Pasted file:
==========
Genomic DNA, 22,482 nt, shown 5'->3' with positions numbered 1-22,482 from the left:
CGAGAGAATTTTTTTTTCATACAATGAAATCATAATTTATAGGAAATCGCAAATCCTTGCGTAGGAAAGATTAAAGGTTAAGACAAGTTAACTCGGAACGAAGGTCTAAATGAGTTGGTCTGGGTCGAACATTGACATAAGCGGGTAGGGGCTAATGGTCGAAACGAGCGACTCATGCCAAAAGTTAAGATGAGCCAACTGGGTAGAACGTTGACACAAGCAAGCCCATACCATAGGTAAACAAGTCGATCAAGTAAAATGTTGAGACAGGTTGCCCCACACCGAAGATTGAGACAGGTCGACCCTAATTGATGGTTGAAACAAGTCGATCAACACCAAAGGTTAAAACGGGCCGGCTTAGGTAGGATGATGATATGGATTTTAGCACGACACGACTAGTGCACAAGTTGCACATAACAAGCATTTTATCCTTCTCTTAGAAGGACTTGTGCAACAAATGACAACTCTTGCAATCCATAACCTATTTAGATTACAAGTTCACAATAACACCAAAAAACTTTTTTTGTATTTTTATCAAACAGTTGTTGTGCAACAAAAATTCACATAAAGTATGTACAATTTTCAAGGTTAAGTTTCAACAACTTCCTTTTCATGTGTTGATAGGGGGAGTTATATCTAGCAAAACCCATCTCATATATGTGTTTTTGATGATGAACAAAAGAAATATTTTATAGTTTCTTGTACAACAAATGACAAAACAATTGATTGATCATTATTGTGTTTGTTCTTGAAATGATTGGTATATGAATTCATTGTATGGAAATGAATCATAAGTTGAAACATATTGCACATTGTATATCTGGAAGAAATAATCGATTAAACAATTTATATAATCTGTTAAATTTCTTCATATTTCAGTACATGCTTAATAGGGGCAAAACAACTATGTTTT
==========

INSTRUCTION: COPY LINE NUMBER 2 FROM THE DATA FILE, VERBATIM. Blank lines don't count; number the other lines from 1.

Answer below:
CGAGAGAATTTTTTTTTCATACAATGAAATCATAATTTATAGGAAATCGCAAATCCTTGCGTAGGAAAGATTAAAGGTTAAGACAAGTTAACTCGGAACGAAGGTCTAAATGAGTTGGTCTGGGTCGAACATTGACATAAGCGGGTAGGGGCTAATGGTCGAAACGAGCGACTCATGCCAAAAGTTAAGATGAGCCAACTGGGTAGAACGTTGACACAAGCAAGCCCATACCATAGGTAAACAAGTCGATCAAGTAAAATGTTGAGACAGGTTGCCCCACACCGAAGATTGAGACAGGTCGACCCTAATTGATGGTTGAAACAAGTCGATCAACACCAAAGGTTAAAACGGGCCGGCTTAGGTAGGATGATGATATGGATTTTAGCACGACACGACTAGTGCACAAGTTGCACATAACAAGCATTTTATCCTTCTCTTAGAAGGACTTGTGCAACAAATGACAACTCTTGCAATCCATAACCTATTTAGATTACAAGTTCACAATAACACCAAAAAACTTTTTTTGTATTTTTATCAAACAGTTGTTGTGCAACAAAAATTCACATAAAGTATGTACAATTTTCAAGGTTAAGTTTCAACAACTTCCTTTTCATGTGTTGATAGGGGGAGTTATATCTAGCAAAACCCATCTCATATATGTGTTTTTGATGATGAACAAAAGAAATATTTTATAGTTTCTTGTACAACAAATGACAAAACAATTGATTGATCATTATTGTGTTTGTTCTTGAAATGATTGGTATATGAATTCATTGTATGGAAATGAATCATAAGTTGAAACATATTGCACATTGTATATCTGGAAGAAATAATCGATTAAACAATTTATATAATCTGTTAAATTTCTTCATATTTCAGTACATGCTTAATAGGGGCAAAACAACTATGTTTT